Frogs have no place in a pool. But what should you do if you spot a frog in the pool, and how can you drive the amphibians away?
The frog is useful against many harmful insects and should not be killed. But as a pool owner, protective measures in the form of pool covers or a pool fence can be installed to scare away frogs.
I’ll show you the best ways to keep frogs out of the pool. I will also explain important basics to you about the Nature Conservation Act.
Removing frogs from your pool is not easy. The much better solution is to prevent the frogs from jumping into the pool in the first place.
How to keep frogs out of the pool
But be careful: Some frogs are under nature protection, and therefore how frogs are driven away from the pool is crucial.
In the following chapters, I will show you exactly how to get rid of frogs in your pool and which methods have proven themselves in practice.
1. Use a pool cover against frogs
The easiest way to prevent frogs from getting into your pool is with a pool tarpaulin.
The cover not only prevents the frog eggs from being laid but also serves as thermal isolation for your pool.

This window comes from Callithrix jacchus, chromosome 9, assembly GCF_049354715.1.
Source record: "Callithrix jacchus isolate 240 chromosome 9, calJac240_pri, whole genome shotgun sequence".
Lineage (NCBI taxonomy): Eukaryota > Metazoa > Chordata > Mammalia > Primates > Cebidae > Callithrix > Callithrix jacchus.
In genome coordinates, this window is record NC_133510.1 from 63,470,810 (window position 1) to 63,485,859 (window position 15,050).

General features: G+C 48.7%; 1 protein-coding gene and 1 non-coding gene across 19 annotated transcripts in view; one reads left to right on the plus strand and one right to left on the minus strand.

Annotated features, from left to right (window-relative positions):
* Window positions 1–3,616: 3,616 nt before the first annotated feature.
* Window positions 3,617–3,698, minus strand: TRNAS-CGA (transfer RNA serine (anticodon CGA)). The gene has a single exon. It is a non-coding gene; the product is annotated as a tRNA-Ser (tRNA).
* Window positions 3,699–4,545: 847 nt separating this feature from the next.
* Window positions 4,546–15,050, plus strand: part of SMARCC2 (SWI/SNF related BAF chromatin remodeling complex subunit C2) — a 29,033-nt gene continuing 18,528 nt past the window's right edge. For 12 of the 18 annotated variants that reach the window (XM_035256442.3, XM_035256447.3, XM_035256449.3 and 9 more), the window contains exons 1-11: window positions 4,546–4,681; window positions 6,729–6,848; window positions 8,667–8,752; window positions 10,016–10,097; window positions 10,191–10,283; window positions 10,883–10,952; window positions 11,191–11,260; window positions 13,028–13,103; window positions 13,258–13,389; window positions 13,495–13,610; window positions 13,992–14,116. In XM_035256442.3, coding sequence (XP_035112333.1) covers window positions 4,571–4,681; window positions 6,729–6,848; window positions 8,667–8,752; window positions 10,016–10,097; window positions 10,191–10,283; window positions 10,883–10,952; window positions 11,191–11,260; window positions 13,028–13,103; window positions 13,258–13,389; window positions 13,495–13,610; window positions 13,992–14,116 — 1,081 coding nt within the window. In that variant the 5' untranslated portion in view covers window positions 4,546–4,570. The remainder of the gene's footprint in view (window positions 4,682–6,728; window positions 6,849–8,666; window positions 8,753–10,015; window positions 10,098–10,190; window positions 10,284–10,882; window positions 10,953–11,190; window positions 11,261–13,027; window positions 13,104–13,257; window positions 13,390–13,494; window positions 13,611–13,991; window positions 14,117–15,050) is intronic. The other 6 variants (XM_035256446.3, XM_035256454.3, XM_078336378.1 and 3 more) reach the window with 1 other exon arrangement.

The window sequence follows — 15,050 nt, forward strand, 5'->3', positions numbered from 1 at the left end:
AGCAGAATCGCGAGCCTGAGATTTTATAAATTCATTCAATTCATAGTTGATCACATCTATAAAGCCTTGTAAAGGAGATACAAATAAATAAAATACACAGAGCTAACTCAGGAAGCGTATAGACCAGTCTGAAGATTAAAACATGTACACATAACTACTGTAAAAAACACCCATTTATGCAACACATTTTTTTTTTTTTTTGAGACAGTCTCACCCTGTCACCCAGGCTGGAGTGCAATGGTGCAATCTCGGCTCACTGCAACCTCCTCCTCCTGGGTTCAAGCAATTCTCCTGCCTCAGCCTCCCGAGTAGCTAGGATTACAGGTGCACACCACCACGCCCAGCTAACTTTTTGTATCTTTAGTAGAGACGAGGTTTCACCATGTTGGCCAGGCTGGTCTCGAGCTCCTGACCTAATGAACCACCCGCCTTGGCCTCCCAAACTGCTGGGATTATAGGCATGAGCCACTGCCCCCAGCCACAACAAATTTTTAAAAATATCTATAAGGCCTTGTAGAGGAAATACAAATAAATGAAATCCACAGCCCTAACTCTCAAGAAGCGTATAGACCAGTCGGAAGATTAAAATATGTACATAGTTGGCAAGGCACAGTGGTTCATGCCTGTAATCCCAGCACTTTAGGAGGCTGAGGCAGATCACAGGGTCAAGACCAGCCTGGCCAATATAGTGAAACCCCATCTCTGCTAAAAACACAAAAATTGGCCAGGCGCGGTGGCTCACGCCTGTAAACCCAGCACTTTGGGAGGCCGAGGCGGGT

Solar tarpaulins, which additionally heat your pool, are practical – savings of up to 80% in heating costs are realistic.
The cover is pulled over the pool after the bath is finished or if you are absent for a long period.
With the pool tarpaulin, you have further advantages as a pool owner:
- Insects are prevented from falling into the pool water.
- Leaves, sand, and other contamination are minimized.
- A longer-lasting effect of pool chemicals thanks to protection against UV rays.
It is important that the pool cover is large enough and covers the entire water surface. The tarpaulin can also be used later when the pool is wintered.
2. Build a fence around the swimming pool
One way to keep frogs away from your pool is a fence around the garden.